Read/create Word, Excel and PowerPoint files without Microsoft Office
I've managed to survive nearly a decade now without having to purchase Microsoft Office or its most popular components: Word, Excel and PowerPoint. I refuse to pay $380.00 every couple years for such awful software. Of course, every so often, someone sends me .doc, .ppt or .xls, and they expect me to be able to read it, modify it and send it back. [By the way, it's good netiquette to send files as plain text if possible, and pdf if not.]
To deal with a Microsoft Office file, these approaches are sorted in order of increasing cost and effectiveness:
- Google Docs: Google's free, online office suite.
- catdoc, catppt and xls2csv: Free Mac OS X and Linux/Unix command-line tools.
- Open Office: A freely available alternative to Microsoft Office.
- Apple iWork: Apple's office suite for the Mac, about $70.
Reading .doc, .xls and .ppt
If all you have to do is read .doc or .xls, uploading to Google Docs is the fastest way to view these files. If you use Gmail, Google will even include an option to open attachments in Google Docs. If you don't use Gmail, you can forward the email to a specially assigned email address for Google Docs, and Google Docs will import the attachment automatically. And, Google Docs does a reasonable job of converting .doc and .xls files into .pdf files.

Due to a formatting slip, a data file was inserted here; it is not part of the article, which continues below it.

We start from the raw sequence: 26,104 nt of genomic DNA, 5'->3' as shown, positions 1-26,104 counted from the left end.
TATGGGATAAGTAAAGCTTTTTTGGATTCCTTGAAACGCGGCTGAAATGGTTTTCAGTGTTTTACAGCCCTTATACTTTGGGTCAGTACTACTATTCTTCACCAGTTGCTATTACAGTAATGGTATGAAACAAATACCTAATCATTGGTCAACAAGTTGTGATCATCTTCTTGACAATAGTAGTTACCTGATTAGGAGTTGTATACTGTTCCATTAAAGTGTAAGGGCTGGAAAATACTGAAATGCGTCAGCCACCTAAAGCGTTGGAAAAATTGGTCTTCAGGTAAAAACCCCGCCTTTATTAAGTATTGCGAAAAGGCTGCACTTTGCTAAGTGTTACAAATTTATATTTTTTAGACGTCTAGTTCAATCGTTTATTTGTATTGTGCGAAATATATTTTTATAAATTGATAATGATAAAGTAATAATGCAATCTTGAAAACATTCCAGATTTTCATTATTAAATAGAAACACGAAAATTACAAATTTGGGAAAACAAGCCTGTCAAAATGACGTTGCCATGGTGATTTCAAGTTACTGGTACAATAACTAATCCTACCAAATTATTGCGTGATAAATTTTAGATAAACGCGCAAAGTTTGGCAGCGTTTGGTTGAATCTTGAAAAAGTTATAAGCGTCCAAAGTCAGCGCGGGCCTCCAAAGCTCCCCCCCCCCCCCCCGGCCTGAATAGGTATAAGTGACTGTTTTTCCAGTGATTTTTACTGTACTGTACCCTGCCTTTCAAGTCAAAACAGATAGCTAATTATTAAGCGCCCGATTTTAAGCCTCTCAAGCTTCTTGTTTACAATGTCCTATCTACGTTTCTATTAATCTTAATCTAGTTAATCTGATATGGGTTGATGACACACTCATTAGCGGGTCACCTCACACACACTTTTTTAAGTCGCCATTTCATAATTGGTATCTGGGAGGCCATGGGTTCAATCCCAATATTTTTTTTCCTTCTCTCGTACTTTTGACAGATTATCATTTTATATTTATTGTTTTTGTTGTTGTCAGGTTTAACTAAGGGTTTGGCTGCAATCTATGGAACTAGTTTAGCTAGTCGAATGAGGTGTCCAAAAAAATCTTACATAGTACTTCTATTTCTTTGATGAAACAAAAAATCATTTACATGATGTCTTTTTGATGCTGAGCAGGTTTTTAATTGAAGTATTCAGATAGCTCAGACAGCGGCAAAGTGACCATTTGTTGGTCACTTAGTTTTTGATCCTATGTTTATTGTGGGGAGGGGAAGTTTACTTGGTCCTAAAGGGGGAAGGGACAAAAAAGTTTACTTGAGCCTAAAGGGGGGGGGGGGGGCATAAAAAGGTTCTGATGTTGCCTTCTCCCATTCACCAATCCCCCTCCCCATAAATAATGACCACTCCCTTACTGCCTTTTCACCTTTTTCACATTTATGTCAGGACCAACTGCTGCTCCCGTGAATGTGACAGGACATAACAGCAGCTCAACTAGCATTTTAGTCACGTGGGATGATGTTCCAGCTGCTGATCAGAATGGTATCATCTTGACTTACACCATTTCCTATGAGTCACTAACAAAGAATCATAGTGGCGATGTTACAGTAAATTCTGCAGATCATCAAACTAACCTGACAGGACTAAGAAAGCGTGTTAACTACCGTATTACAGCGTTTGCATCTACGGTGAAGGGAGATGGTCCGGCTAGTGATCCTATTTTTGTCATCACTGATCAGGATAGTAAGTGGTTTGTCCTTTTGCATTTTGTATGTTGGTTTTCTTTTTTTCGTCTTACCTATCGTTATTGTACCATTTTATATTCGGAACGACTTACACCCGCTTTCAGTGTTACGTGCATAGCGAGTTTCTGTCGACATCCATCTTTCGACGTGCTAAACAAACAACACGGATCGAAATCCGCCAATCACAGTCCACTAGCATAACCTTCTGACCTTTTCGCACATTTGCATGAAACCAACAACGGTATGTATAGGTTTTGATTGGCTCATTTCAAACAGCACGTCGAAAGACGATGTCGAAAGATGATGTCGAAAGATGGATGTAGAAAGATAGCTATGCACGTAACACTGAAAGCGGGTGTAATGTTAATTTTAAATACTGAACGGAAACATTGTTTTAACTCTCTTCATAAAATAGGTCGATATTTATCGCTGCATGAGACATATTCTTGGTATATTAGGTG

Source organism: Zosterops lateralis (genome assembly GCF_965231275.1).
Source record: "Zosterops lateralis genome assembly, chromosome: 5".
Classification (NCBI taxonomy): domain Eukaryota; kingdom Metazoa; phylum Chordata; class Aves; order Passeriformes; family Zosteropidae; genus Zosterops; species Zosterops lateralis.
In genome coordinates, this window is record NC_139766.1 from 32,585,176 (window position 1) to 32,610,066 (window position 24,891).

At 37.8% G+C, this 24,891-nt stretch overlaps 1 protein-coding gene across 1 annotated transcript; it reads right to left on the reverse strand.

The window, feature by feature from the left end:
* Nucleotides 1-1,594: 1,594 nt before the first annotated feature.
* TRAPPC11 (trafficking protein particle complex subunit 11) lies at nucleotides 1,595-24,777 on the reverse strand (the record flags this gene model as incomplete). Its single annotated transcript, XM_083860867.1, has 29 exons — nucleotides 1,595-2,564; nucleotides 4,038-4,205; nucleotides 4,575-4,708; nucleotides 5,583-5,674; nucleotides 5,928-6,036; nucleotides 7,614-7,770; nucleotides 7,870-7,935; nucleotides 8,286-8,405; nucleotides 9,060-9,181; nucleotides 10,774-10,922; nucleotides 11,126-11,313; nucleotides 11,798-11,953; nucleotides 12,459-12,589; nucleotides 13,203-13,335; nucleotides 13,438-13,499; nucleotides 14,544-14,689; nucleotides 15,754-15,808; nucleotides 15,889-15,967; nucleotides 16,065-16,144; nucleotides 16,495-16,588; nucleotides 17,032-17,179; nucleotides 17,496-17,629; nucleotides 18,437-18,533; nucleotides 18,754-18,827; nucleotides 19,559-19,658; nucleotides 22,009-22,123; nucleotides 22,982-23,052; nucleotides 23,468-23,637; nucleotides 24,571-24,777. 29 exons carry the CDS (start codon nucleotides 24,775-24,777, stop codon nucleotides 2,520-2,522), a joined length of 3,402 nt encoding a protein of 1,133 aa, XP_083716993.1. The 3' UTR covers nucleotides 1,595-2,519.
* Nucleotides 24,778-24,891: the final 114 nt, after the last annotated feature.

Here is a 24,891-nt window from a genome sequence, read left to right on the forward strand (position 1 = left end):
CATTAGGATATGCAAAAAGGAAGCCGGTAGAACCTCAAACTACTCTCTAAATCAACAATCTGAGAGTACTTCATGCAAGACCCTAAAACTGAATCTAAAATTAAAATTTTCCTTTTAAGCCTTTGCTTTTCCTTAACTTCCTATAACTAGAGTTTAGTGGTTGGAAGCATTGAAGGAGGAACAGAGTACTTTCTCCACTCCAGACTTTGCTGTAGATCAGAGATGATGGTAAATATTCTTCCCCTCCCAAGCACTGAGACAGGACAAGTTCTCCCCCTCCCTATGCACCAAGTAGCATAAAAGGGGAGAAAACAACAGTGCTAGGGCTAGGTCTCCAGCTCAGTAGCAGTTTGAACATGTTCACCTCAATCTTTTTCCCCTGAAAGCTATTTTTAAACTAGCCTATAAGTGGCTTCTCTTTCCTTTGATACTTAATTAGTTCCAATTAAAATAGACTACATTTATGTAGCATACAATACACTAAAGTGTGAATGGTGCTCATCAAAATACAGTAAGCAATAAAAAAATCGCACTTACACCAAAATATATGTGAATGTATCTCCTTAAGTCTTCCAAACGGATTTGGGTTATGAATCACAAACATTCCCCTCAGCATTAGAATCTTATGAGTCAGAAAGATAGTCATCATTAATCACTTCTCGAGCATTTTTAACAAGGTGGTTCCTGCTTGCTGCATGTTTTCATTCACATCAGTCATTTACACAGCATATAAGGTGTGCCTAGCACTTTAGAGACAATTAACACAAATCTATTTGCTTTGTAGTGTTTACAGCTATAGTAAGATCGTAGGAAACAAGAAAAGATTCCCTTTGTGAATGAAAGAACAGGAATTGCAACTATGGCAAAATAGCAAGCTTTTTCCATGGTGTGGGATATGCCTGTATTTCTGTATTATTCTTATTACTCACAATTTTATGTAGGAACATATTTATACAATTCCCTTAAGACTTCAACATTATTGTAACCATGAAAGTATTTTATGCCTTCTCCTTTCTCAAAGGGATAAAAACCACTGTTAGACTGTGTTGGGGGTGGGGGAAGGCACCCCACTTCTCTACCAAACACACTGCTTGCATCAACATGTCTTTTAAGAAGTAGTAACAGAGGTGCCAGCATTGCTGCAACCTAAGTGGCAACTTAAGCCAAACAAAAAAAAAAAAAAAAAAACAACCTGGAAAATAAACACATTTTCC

If you're a Unix user, catdoc, catppt and xls2csv convert these files to text with reasonably good results.
If you're an OS X user, the native preview utility does a good job of reading these files. Just select the file in finder an press the space bar.
Writing .doc, .xls and .ppt
If you need to modify a file but Google Docs doesn't handle formatting well enough, then I'd recommend trying the freely available Open Office. Open Office is a complete replacement for Microsoft Office, and it does a reasonably good job of formatting correctly.
These days, however, I mostly use Apple iWork to view and create Microsoft Office files. At $70, it's hundreds of dollars cheaper than Microsoft Office, and beyond being able to read and write .doc, .xls and .ppt, it's very well designed. In particular, presentations made with Keynote are noticeably more beautiful than those made with PowerPoint. iWork is also my preferred way to convert Microsoft Office documents into .pdf.
Alternatives to the .docopoly
The majority of my writing these days is done in LaTeX, a freely available document-processing language that is the de facto standard for high-end scientific, technical and mathematical publishing. Most Unix systems have this software installed by default.
To install LaTeX on a Mac:
- Download and install MacPorts.
sudo ports install texlive.
Alternatives to Excel
My preferred alternative to Excel is the freely available Gnumeric. I'm not a heavy spreadsheet user, but it works well enough for keeping track of grades, doing net-present-value analysis of projected cash-flows and performing a linear regression.
For creating charts and plots from raw data, gnuplot is a highly configurable tool.